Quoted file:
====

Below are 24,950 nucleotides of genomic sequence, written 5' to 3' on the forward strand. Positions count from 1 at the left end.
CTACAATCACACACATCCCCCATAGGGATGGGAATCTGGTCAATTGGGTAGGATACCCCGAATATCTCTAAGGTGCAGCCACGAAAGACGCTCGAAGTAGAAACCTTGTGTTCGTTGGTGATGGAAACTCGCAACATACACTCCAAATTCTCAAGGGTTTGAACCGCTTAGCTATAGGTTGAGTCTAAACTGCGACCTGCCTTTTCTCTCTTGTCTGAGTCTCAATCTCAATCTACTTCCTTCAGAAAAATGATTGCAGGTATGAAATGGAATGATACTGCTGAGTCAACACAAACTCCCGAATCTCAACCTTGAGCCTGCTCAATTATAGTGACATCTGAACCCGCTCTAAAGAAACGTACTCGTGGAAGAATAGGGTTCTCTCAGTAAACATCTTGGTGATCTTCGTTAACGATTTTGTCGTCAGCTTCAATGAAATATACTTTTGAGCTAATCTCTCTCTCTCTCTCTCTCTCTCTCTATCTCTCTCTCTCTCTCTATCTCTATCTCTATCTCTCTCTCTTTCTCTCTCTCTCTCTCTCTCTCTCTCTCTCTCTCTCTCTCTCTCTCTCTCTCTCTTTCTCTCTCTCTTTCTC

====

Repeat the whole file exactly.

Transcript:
Below are 24,950 nucleotides of genomic sequence, written 5' to 3' on the forward strand. Positions count from 1 at the left end.
CTACAATCACACACATCCCCCATAGGGATGGGAATCTGGTCAATTGGGTAGGATACCCCGAATATCTCTAAGGTGCAGCCACGAAAGACGCTCGAAGTAGAAACCTTGTGTTCGTTGGTGATGGAAACTCGCAACATACACTCCAAATTCTCAAGGGTTTGAACCGCTTAGCTATAGGTTGAGTCTAAACTGCGACCTGCCTTTTCTCTCTTGTCTGAGTCTCAATCTCAATCTACTTCCTTCAGAAAAATGATTGCAGGTATGAAATGGAATGATACTGCTGAGTCAACACAAACTCCCGAATCTCAACCTTGAGCCTGCTCAATTATAGTGACATCTGAACCCGCTCTAAAGAAACGTACTCGTGGAAGAATAGGGTTCTCTCAGTAAACATCTTGGTGATCTTCGTTAACGATTTTGTCGTCAGCTTCAATGAAATATACTTTTGAGCTAATCTCTCTCTCTCTCTCTCTCTCTCTCTATCTCTCTCTCTCTCTCTATCTCTATCTCTATCTCTCTCTCTTTCTCTCTCTCTCTCTCTCTCTCTCTCTCTCTCTCTCTCTCTCTCTCTCTCTCTCTTTCTCTCTCTCTTTCTC